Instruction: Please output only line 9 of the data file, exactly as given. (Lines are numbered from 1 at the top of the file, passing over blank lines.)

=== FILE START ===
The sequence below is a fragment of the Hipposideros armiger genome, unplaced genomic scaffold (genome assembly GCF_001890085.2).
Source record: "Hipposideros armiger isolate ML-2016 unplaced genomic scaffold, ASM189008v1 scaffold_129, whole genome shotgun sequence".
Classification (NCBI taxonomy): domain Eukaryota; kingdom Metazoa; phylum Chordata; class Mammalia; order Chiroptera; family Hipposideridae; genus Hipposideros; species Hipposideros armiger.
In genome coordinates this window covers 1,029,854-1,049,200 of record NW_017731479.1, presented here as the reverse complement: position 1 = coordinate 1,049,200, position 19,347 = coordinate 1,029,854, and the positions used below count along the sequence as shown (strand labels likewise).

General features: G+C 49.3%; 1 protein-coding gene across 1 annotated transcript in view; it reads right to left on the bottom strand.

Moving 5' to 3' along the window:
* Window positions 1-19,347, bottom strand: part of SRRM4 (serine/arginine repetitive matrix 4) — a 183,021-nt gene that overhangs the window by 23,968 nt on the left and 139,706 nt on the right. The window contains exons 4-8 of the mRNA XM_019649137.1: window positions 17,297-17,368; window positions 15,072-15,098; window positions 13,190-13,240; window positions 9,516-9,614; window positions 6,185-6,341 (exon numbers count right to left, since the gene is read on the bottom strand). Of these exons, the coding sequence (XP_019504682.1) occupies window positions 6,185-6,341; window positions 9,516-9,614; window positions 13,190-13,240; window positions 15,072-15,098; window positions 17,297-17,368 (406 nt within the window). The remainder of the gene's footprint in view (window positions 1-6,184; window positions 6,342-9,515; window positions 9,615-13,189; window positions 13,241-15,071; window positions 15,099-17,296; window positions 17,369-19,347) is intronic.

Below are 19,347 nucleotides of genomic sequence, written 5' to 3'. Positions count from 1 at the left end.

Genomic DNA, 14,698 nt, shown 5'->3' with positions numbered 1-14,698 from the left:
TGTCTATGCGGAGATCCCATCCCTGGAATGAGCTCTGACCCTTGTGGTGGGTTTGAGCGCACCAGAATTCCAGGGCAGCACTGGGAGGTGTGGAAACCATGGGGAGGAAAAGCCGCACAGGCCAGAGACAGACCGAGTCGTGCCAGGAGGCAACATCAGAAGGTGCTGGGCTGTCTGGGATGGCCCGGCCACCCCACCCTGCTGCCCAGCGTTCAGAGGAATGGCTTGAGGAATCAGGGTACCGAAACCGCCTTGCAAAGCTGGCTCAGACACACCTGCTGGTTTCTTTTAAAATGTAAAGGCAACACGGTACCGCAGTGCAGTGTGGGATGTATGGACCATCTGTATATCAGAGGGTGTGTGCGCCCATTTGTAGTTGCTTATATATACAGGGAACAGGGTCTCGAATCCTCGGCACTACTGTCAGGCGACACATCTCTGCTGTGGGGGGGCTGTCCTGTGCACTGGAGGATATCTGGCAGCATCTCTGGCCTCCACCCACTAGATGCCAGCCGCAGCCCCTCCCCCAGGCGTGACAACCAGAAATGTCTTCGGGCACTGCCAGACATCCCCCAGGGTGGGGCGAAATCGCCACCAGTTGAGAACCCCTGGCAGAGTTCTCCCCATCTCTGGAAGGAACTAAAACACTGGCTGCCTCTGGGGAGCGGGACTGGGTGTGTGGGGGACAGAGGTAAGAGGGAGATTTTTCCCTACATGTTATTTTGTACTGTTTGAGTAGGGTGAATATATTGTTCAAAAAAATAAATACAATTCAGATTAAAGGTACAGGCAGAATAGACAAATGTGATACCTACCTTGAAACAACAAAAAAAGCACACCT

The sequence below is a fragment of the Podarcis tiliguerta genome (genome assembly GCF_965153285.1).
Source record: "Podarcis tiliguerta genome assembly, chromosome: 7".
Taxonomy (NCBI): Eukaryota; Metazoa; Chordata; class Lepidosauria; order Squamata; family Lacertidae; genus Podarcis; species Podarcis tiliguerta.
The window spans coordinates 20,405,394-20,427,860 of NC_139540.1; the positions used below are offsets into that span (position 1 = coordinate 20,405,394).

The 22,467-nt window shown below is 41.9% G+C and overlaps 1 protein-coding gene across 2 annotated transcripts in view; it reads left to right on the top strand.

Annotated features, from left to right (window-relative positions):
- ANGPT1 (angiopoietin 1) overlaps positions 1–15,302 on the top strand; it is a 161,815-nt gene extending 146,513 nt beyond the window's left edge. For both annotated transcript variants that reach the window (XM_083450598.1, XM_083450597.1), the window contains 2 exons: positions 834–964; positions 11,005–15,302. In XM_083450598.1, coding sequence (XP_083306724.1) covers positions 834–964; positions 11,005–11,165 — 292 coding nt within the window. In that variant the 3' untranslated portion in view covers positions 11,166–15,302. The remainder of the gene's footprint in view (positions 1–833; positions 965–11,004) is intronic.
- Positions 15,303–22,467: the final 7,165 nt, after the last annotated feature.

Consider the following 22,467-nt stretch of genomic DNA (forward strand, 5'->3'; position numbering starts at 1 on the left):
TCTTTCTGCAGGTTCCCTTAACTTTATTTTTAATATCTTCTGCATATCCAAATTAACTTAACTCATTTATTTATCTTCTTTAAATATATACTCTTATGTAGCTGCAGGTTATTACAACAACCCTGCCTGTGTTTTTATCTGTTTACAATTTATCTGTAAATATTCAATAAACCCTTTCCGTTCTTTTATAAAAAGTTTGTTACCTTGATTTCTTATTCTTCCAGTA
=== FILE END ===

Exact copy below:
Genomic DNA, 14,698 nt, shown 5'->3' with positions numbered 1-14,698 from the left: